As part of Primark's aim to use only sustainably produced cotton the company is training farmers in India to adopt more sustainable methods, enabling them to increase their income while reducing fertiliser and pesticide use.
Good for society
- Primark provided training to 1,251 female smallholder farmers about sustainable farming methods, and the farmers reduced their fertiliser usage by more than 10%, their pesticide usage by 50% and water usage by 27%.
- The training helped the smallholders to improve their livelihoods, increasing income by 176% in year one and 211% in year two.
Good for business
- The training programme is helping Primark to achieve its long term ambition of ensuring all of the cotton in its supply chain is sourced sustainably.
- The programme also provided Primark with valuable insights into the cotton supply chain, and directly into the lives of the smallholder cotton farmers.
Top tips from Primark
Work with the right on-the-ground partners with the local knowledge and relationships that will allow you to deliver.
Ensure you fully engage with the community in ways that are appropriate for them.
Tailor your training to the community’s needs, so that locally appropriate environmental methods can be adopted.
Cotton is typically grown in low-income countries on small farms, where knowledge of environmentally friendly practices and the benefits they can bring is limited. In many places there is also a gender equality gap, and women smallholders are a minority group with little or no access to training.
Primark has partnered with agricultural experts, CottonConnect, and the Self-Employed Women’s Association to train female smallholder farmers in India to produce more environmentally sustainable, higher quality cotton. Through classroom sessions, in-field training, and learning groups, farmers are trained on the most appropriate techniques for their land. Subjects covered range from seed selection, sowing, soil, water, pesticide and pest management, to picking, fibre quality, grading and storage of the harvested cotton. The training also covers health and safety and working conditions.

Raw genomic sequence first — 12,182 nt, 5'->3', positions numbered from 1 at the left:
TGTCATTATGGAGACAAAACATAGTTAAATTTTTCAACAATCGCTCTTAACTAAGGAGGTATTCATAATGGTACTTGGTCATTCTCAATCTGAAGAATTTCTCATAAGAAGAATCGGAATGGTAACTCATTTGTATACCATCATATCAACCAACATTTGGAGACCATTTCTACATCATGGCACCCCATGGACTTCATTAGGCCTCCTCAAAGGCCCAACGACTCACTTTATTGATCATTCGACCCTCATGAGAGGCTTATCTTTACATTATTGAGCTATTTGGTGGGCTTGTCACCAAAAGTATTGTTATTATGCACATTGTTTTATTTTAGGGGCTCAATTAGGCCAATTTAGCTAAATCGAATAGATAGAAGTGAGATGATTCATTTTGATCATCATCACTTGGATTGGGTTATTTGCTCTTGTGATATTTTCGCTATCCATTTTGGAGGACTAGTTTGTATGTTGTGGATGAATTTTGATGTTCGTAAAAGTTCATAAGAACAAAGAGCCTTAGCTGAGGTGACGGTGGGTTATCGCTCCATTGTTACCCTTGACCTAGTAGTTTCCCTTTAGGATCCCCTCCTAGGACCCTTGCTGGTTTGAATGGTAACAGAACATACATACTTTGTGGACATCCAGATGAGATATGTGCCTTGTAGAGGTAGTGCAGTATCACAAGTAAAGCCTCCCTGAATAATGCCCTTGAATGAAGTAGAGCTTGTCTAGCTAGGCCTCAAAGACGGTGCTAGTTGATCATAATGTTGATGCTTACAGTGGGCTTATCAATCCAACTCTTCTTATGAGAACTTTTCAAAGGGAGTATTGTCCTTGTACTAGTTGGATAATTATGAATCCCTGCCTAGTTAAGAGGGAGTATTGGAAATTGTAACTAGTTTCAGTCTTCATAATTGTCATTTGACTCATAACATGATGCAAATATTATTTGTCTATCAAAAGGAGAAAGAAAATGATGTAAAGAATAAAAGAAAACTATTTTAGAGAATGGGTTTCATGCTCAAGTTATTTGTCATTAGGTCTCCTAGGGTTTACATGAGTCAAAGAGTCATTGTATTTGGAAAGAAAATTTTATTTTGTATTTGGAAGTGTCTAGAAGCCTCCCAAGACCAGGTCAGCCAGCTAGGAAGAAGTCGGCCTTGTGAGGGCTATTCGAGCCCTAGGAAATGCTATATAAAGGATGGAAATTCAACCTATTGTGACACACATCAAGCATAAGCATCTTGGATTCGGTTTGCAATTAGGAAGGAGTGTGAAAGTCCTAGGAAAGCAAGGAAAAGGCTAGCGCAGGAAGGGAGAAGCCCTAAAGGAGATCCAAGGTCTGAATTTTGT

The training has helped the farmers to increase their yields, improve the quality of their cotton, reduce the environmental impact of their farms and ultimately grow their livelihoods. The farmers' income increased by 176% in year one of the programme, and by 211% in year two. For many households these women are now the main breadwinners and they have used their increased profits to support their families, educate their children or improve their housing and lifestyle.
The programme also gives Primark a valuable insight into the cotton supply chain, and directly into the lives of the smallholder cotton farmers. It has been so successful that Primark has extended the programme for another six years. It will train 10,000 more female smallholder farmers, and provide additional business skills training to those already trained.
Partnering with on-the-ground experts
Primark recognised that to have maximum impact the programme needed to be delivered by experts on the ground with the local knowledge and expertise to engage smallholders and their families.
Primark used its business relationships to bring together agricultural experts, CottonConnect, and the Self-Employed Women’s Association (SEWA). Dedicated CottonConnect and SEWA field teams are based permanently on the ground to implement the programme. This means they are able to recruit staff from nearby villages who have an essential understanding of the concerns and priorities of farmers. Local teams are also best placed to continually evaluate and measure the impact of the programme.
Understanding target groups
Critical to the success of the project was leveraging SEWA’s female members and existing relationships with the local community. In a traditional, patriarchal society it was important to gain the support of male family members and elders for women to be able to participate in the programme. SEWA’s relationships within these communities allowed the company to organise village level meetings to engage men, and invite men to training sessions.
Primark, SEWA and CottonConnect are in regular contact through project meetings, phone calls and emails, as well as formal quarterly meetings to discuss how the programme is developing, working together to find solutions when challenges arise.
What Primark's Chief Executive said:
“In just three years the results have exceeded our expectations and we’ll extend the partnership to reach a further 10,000 smallholders, on top of the 1,251 already reached”. - Paul Marchant, Chief Executive, Primark